2. Activate the mask by right-clicking the mask layer and selecting the Mask option. Notice that the layer icons change, the layers are locked, and the text appears to be filled with the gradient color (see Figure 3).
  1. Add movement to the effect by creating a tween on both the text field and the gradient rectangle. The resulting effect will show the text zoom into place and then fade away. Extend the Timeline to Frame 75 by selecting Frame 75 across both layers and pressing F5.
  2. Unlock the mask layer and gradient layer so that they are editable.
  3. Right-click the text field and choose the Create Motion Tween option.
  4. Move the current frame indicator to Frame 25 and then scale the text to a small size using the Free Transform tool. Use the Align panel to position the small text in the center of the screen.
  5. Since this animation shows the text zooming out instead of zooming in, you'll need to reverse the property keyframes. Right-click Frame 1 of the mask layer and choose the Reverse Keyframes option. Notice that the text zooms in from small to large now.
  6. To create the effect of the gradient fading out, click Frame 35 in the gradient layer and add a keyframe (F6).
  7. While Frame 35 is selected, right-click the gradient rectangle and choose Create Motion Tween.
  8. Move the current frame indicator to Frame 60, select the rectangle, and use the Color Effect menu in the Properties panel to turn the alpha setting to 0. The Timeline should look like Figure 4 at this point.
  1. Run the Test Movie (Control > Test Movie) command to see the animation play at runtime.
  2. Save the file.

You can animate the text field and the rectangle shape in any way that you like. Experiment with refining the animation using the Motion Editor and Properties panel.

Masks using ActionScript

Masks are easy to create in ActionScript. You can use a predefined image or the Drawing API to create a mask graphic that can be assigned to the mask property of any display object.

To create and apply a mask dynamically using ActionScript:

  1. Create a new ActionScript 3 FLA file and save it as spotlight.fla.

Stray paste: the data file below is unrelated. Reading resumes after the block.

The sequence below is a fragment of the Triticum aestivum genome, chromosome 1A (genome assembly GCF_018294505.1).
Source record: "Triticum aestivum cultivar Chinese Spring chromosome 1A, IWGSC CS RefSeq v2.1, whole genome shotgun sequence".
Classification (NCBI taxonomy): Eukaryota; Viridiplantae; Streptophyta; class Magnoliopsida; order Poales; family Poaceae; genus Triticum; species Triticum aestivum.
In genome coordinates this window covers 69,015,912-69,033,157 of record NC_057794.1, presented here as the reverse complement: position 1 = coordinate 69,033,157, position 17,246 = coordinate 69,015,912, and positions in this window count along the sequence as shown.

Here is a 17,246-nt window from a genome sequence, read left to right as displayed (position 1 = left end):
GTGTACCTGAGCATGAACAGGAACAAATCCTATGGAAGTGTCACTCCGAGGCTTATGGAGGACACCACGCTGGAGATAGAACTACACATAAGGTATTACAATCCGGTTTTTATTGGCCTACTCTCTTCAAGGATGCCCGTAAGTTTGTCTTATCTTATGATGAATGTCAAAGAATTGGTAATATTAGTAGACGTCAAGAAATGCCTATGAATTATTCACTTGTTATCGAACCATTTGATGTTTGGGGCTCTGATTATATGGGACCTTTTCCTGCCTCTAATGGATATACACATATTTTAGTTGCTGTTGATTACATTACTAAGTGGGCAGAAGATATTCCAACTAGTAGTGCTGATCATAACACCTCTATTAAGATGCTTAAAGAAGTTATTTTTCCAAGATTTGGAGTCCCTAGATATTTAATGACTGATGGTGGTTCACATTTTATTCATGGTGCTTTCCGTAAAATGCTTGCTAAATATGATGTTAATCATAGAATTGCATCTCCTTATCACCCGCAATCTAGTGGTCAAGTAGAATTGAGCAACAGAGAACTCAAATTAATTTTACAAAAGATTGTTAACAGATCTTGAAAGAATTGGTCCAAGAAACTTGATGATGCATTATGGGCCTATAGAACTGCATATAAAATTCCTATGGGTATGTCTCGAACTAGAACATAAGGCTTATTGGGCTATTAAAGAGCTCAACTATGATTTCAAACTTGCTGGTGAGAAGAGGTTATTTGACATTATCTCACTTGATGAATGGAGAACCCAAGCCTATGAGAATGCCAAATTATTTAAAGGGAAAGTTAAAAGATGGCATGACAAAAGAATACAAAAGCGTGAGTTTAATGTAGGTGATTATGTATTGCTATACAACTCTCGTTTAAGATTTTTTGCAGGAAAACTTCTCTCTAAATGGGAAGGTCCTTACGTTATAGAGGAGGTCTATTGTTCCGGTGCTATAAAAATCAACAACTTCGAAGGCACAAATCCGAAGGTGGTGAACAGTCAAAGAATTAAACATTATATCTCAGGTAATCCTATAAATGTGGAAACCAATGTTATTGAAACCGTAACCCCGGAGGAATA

2. Rename Layer 1 to actions.
  3. Select Frame 1 of the actions layer and open the Actions panel.
  4. Copy and paste the following code in the Script window of the Actions panel:
import flash.display.Sprite; import flash.display.Loader; import; import; import; // Create the mask graphic var maskCircle:Sprite = new Sprite();;, -50, 100, 100);; maskCircle.visible = false; addChild(maskCircle); // Load image var pictLdr:Loader = new Loader(); var pictURL:String = ""; var pictURLReq:URLRequest = new URLRequest(pictURL); pictLdr.load(pictURLReq); pictLdr.mask = maskCircle; // Applies the mask pictLdr.contentLoaderInfo.addEventListener(Event.COMPLETE, imgLoaded); addChild(pictLdr); // Size the image to fill the Stage function imgLoaded(event:Event):void { pictLdr.width = stage.stageWidth; pictLdr.height = stage.stageHeight; } // Setup the mask to follow the cursor function mouseMove(event:MouseEvent):void { maskCircle.x = stage.mouseX; maskCircle.y = stage.mouseY; } stage.addEventListener(MouseEvent.MOUSE_MOVE, mouseMove);
  1. Take a moment to review the code. Notice that the script creates a circle to use as a mask. The mask is applied to a Loader object, which is used to load an external image and cover the screen. A listener is added to the Stage to update the position of the mask whenever the user moves the cursor.
  2. Run the Test Movie (Control > Test Movie) command to see the effect at runtime. Move your cursor around the Stage to see the spotlight effect.
  3. Save the file.

You can use any shape you like for the mask, including an animated movie clip. Apply the mask to any named movie clip instance, whether it loads external content or the content exists in the Library.

Where to go from here

This section of the Graphic Effects Learning Guide provides an overview of using masks to create special effects. Spend some time experimenting with animated masks to create effects like spotlights, panning, and cropping.

See the following online resources for more information: